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It was at TU Delft’s MAVlab that two researchers hatched an exciting idea: to combat insects with a drone. Now they run Pats.
Kevin van Hecke (left) and Sjoerd Tijmons. (Photo: Sam Rentmeester)

It was at TU Delft’s MAVlab that two researchers hatched an exciting idea: to combat insects with a drone. Now they run Pats.

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It sounds like science fiction – computer-controlled mini-drones plucking insects out of the air at lightning speed – but it’s actually the product being developed by Pats. Founders Kevin van Hecke and Sjoerd Tijmons know each other from their time at TU Delft’s Micro Air Vehicle Laboratory (MAVLab). Brother Bram Tijmons is the third founder. He studied business administration in Rotterdam and takes care of the commercial side of the business.

Mosquitos buzzing around
The idea arose when, one morning in 2016, Sjoerd arrived at the MAVlab completely exhausted. He’d had a bag night’s sleep courtesy of mosquitos buzzing around his room. “We thought: ‘we work in a drone lab; can we come up with anything to tackle this?’ After some trial and error we managed to pluck an insect out of the air with a mini-drone. A few more experiments later, we started to think it might be a marketable product.” The system proved to be less suitable for the bedroom, since it requires an expensive computer and a camera. In the greenhouses in Westland, however, there are possibilities aplenty.

“In glasshouse horticulture, they have a lot of problems with insect pests such as moths,” says Bram. “Those critters lay their eggs all over the place. The caterpillars that emerge cause a lot of damage. You can only control them using insecticide and even that is not always effective. We want to use our drones to pluck the moths out of the air before they reproduce.”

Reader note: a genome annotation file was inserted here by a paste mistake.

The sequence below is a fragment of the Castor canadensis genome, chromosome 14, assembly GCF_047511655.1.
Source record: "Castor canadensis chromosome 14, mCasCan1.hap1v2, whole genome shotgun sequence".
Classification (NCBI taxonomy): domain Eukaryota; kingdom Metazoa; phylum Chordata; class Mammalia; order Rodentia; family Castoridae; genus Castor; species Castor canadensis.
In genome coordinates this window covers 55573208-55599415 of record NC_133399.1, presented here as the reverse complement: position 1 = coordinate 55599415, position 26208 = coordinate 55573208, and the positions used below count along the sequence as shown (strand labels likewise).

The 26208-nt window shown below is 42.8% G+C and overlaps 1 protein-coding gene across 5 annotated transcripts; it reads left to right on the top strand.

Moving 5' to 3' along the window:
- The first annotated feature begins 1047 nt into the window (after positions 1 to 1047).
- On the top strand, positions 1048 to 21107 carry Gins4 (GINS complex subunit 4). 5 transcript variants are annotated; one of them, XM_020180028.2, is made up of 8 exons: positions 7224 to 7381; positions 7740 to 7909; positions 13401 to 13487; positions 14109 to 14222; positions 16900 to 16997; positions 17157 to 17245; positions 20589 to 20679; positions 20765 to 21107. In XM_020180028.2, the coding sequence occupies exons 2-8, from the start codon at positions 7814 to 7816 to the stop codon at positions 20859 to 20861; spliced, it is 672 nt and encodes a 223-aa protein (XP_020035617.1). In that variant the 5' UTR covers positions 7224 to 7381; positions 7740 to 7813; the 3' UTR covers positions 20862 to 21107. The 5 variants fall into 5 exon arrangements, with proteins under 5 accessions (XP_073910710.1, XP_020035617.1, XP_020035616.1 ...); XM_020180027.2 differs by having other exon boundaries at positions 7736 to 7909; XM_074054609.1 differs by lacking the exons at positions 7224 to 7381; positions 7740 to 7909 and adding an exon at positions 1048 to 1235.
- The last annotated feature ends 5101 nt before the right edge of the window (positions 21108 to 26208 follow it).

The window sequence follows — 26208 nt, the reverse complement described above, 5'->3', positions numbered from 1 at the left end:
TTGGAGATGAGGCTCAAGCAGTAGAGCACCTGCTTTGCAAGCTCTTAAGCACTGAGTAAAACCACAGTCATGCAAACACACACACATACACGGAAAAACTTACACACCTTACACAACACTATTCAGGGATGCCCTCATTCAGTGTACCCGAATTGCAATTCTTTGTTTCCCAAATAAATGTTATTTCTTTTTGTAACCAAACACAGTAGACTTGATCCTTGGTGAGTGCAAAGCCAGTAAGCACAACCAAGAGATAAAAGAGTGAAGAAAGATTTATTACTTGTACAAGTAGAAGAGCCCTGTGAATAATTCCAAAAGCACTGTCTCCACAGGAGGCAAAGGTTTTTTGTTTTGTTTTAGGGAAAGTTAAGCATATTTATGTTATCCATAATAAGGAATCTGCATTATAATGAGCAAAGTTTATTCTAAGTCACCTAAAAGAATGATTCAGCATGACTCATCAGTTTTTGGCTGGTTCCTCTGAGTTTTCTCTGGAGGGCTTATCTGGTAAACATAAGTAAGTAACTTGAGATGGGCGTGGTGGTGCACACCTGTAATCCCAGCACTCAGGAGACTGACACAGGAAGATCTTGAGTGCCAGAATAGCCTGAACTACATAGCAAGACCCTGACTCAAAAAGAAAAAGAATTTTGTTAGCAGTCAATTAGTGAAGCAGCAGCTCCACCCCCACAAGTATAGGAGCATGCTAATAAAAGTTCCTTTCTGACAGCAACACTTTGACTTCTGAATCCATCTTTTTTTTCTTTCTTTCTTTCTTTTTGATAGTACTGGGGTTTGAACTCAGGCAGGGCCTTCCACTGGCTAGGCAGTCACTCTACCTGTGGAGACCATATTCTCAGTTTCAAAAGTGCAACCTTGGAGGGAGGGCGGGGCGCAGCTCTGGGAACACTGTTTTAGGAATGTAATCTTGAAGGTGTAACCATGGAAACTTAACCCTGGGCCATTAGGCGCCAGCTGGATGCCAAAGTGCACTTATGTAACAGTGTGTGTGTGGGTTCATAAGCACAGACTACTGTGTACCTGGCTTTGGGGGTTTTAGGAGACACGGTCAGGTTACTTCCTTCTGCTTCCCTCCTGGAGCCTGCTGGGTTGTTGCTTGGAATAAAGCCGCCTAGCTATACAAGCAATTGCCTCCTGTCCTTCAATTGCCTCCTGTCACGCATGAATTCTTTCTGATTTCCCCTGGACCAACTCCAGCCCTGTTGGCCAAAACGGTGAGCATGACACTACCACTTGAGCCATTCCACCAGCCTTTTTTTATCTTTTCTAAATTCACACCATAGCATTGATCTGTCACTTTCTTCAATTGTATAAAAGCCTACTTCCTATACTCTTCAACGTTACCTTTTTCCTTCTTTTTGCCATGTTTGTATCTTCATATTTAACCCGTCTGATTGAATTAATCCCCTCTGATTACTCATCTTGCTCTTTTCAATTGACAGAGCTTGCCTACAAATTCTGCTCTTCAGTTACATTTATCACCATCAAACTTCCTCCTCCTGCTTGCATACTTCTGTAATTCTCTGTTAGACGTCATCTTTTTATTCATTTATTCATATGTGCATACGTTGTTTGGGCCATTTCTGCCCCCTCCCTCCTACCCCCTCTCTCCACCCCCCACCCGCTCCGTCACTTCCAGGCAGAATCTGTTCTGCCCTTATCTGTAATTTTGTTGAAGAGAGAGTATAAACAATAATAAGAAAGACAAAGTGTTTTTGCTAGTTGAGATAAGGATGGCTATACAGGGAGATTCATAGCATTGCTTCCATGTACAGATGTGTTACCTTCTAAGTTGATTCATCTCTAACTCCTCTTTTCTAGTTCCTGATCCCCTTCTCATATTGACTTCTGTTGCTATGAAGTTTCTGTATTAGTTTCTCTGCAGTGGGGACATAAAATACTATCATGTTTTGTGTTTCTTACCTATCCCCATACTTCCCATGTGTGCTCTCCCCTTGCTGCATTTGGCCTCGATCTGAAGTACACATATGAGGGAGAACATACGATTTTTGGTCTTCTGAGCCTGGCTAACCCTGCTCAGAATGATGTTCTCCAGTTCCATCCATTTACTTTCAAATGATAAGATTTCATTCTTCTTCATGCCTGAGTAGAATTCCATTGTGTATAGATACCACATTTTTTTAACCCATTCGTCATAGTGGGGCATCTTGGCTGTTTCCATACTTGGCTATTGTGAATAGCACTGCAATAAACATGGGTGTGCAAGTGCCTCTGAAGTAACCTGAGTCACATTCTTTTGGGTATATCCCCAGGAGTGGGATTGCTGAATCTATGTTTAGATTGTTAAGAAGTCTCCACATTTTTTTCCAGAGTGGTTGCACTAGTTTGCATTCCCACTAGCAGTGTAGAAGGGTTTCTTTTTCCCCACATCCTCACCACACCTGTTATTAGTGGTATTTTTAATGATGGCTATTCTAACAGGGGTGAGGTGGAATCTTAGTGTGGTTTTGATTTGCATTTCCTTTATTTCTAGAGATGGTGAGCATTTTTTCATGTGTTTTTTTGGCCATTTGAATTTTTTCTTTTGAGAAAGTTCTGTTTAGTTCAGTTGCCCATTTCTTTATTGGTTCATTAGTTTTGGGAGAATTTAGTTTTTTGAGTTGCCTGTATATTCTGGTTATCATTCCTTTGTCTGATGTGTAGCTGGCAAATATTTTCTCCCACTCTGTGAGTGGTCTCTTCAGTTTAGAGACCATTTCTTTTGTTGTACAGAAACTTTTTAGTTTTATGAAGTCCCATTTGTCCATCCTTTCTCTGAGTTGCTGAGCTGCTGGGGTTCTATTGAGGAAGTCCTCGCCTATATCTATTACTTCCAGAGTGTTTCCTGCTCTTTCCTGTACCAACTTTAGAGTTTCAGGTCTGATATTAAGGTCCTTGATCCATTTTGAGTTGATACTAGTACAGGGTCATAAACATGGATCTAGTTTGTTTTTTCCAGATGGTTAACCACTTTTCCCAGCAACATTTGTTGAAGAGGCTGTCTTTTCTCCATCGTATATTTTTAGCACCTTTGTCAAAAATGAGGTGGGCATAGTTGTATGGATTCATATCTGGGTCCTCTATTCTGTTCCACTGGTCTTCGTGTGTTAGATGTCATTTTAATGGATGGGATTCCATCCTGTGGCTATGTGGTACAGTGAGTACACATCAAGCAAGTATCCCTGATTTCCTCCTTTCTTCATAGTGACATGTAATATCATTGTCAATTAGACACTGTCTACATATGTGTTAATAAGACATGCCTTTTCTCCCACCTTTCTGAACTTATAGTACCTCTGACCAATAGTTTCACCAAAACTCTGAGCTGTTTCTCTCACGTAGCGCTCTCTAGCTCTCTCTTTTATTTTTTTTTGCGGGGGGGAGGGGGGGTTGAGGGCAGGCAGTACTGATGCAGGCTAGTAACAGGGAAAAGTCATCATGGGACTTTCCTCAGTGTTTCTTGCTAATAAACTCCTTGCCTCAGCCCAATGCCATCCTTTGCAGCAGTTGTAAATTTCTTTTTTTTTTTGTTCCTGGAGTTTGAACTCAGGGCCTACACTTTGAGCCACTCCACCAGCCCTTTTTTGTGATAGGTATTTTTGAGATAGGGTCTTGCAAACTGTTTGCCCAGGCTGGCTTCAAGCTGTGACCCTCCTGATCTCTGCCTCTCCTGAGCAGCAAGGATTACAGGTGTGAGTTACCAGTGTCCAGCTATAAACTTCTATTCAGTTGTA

The system is currently being tested in three greenhouses. A camera with infrared light detects the moths and a computer calculates the drone’s path. The mini-drone itself is actually very simple: four plastic propellers with a rechargeable battery and a flight controller. “The drone flies towards the moth at lightning speed and sucks it up through a propeller, creating moth confetti,” says Kevin.

‘Idealism in business is allowed’

According to Bram, the biggest challenge in business is being able to develop as fast as you want to deliver. “There’s a lot of interest in our system. We are keen to make deals with greenhouse horticulturists, but while the product is still under development, we can’t make any promises.” At the moment, the main revenues are investments and subsidies for the further development of the system, which the company uses to pay two full-time employees and an intern. The aim is to launch the product on the market as soon as possible. “If we can help reduce the use of insecticides at the same time, that would be a nice bonus,” says Bram. “Idealism in business is allowed.”  

  • Company: Pats, Indoor Drone Solutions
  • Founders: Kevin van Hecke, Sjoerd and Bram Tijmons
  • Degree Programme: Kevin: MSc in Embedded Systems, Sjoerd: MSc and PhD in Aerospace Engineering, Bram: MSc in Business Administration in Rotterdam
  • Products: Indoor drones for insect control
  • Founded in: 2018
  • Employees: Five full-time (including three founders) and one intern
  • Turnover: Negligible
  • In five years' time: A regular feature in greenhouse horticulture, with the system installed in 1000 greenhouses

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